Peel is a glorious late-afternoon lunch halt, complete with secret beach, castle, quayside and, most-importantly a public house serving pie and chips. Suitably over-ordering we settle on a bench table with a shaded and rather shady local. The proudest of Manxmen tells tales of his drunken record-breaking laps of the TT course and rails against the English – both politically and those that have exiled themselves to the local tax system. He drinks his own homebrew throughout and rather sportingly, wobbles up the road to his house to fetch us a sample to have with our food. Both of us are rather reluctant, fearing the thick, foamy liquid may contain ‘impurities’ that could affect our endeavours on the road. On tasting, I am pleasantly surprised by the spritely taste – less surprised when the brewer reveals it is over 13% proof. As we finish up we ask does he always drink his homebrew at the pub – he replied that he only drinks the pub’s beer when he wants to sober up…
The clock has sped on and we slog out on the steep town streets til we hit the main road to Kirk St Michael, where it is pleasantly flat. A stop at a spartan ye olde shoppe for evening foodstuffs, then to Ballaugh Bridge, one of many key components of the TT course. At the Raven Inn we grab big tonics (to ward off the cramps) and beers before nipping around the corner to our campsite. Here the owner is expecting us, greeting me by my name and offering towels to use in the showers – next level service!
The site is vast and near-empty – we choose our pitch and change for dinner, the feature of which is a rather combustible fondue. In our field experiments, we learn that Grappa is indeed very flammable and that panic-induced cold water creates further explosion which has us reeling in our camp chairs! Nevertheless, the resultant melted cheese and crackers tastes fantastic along with a cheeky bottle of red wine. A ghostly wallaby is sighted sprinting across the dark fields (allegedly)… *Apparently a pair of wallabies escaped from a Manx wildlife park in the late sixties and now there are over 100 living wild.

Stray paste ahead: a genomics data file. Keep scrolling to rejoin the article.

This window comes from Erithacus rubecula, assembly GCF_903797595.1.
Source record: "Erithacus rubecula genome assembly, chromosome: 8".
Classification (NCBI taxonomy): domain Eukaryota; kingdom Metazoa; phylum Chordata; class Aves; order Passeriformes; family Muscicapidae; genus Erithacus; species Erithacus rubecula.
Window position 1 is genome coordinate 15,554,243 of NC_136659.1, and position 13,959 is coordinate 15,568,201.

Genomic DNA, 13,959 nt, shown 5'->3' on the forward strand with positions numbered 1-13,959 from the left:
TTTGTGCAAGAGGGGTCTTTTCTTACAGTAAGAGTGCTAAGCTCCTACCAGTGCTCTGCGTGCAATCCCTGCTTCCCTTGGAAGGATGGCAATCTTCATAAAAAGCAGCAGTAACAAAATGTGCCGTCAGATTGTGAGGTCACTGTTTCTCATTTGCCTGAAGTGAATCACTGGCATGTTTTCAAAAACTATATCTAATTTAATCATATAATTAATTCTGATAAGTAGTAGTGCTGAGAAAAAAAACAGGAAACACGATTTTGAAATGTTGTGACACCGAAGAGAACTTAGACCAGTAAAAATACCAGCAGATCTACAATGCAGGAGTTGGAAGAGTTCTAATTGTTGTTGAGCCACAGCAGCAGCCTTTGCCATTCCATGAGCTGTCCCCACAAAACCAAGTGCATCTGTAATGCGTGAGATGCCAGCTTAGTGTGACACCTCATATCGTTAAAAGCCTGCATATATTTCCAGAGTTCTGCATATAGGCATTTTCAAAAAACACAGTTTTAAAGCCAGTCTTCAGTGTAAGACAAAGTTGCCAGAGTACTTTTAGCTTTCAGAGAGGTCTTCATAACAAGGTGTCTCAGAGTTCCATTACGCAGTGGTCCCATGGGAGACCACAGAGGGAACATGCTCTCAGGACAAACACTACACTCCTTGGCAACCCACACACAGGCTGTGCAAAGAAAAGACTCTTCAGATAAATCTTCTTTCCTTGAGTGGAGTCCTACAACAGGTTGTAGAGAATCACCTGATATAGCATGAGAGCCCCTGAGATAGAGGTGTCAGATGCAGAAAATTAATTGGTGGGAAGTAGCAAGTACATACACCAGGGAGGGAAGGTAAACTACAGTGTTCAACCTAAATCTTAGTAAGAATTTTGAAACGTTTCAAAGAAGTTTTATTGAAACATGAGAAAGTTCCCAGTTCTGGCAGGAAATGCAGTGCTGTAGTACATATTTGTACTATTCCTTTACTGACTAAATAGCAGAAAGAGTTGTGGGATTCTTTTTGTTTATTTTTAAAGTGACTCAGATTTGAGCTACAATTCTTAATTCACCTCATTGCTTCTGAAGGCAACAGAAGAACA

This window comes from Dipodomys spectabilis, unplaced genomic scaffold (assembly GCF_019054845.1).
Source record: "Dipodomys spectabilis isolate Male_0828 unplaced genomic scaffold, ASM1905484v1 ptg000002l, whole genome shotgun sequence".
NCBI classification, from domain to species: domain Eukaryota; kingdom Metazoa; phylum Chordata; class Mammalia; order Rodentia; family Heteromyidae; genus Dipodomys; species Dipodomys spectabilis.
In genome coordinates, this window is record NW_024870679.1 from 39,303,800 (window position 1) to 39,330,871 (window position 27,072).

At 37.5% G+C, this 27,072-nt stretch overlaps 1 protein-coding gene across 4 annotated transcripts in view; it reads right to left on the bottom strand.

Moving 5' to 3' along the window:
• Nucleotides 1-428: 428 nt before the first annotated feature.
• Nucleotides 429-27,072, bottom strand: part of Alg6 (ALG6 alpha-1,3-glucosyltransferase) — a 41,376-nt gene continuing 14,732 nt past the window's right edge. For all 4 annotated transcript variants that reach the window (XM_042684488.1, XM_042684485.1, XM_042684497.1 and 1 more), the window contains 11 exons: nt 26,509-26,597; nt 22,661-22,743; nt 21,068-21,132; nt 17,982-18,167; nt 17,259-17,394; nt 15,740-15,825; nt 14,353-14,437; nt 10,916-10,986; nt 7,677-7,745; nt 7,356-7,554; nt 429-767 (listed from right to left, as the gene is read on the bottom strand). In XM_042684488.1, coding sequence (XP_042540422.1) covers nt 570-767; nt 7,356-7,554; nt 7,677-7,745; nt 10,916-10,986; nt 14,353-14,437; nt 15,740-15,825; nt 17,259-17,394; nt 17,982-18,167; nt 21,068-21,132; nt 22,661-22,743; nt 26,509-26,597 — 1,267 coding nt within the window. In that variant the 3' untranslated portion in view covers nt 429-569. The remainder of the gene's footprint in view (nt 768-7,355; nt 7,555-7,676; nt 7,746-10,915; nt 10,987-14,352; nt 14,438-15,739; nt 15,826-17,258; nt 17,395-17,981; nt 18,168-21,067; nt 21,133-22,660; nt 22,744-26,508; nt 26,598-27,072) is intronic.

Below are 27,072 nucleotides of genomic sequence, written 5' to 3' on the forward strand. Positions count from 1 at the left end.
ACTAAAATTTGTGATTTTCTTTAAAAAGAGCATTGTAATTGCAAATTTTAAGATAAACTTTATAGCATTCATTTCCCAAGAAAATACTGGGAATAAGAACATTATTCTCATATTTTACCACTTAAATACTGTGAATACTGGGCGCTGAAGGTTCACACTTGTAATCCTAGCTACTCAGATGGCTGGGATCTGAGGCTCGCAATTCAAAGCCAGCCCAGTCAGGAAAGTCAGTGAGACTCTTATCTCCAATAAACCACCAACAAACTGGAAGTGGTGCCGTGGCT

Another glorious start the next day – we move all our gear over to the well-stocked kitchen and deploy their George Forman grill to good affect. Monstrous shaggy-snack toasties, coffee and the remains of the Grappa line the stomach before the off.
Next stop isn’t far – Jurby is a repurposed airfield, now the island’s motorsports centre. We know we are close as we are confronted by a squadron of Honda Cub motorcycles snorting and charging towards us, most on one wheel, some on our side of the road.
At the airfield we check out the Sunday morning mini and supermoto racing then wobble over to the pristine-looking Manx Motor Museum. A Germanic-sounding woman rushes out to reprimand me for leaning my bicycle against her immaculate building in case I mark it. Bristling, I enter the reception. Naturally, I now baulk at paying £16 to view the selection of old cars and bikes – maybe it’s a Virgo-thing – and make do with a browse in the gift shop. Soon I am told off again for glancing at the cars clearly visible from the confines of the shop. Strictly pay per view here then – like ‘Only Fans’ I’m told…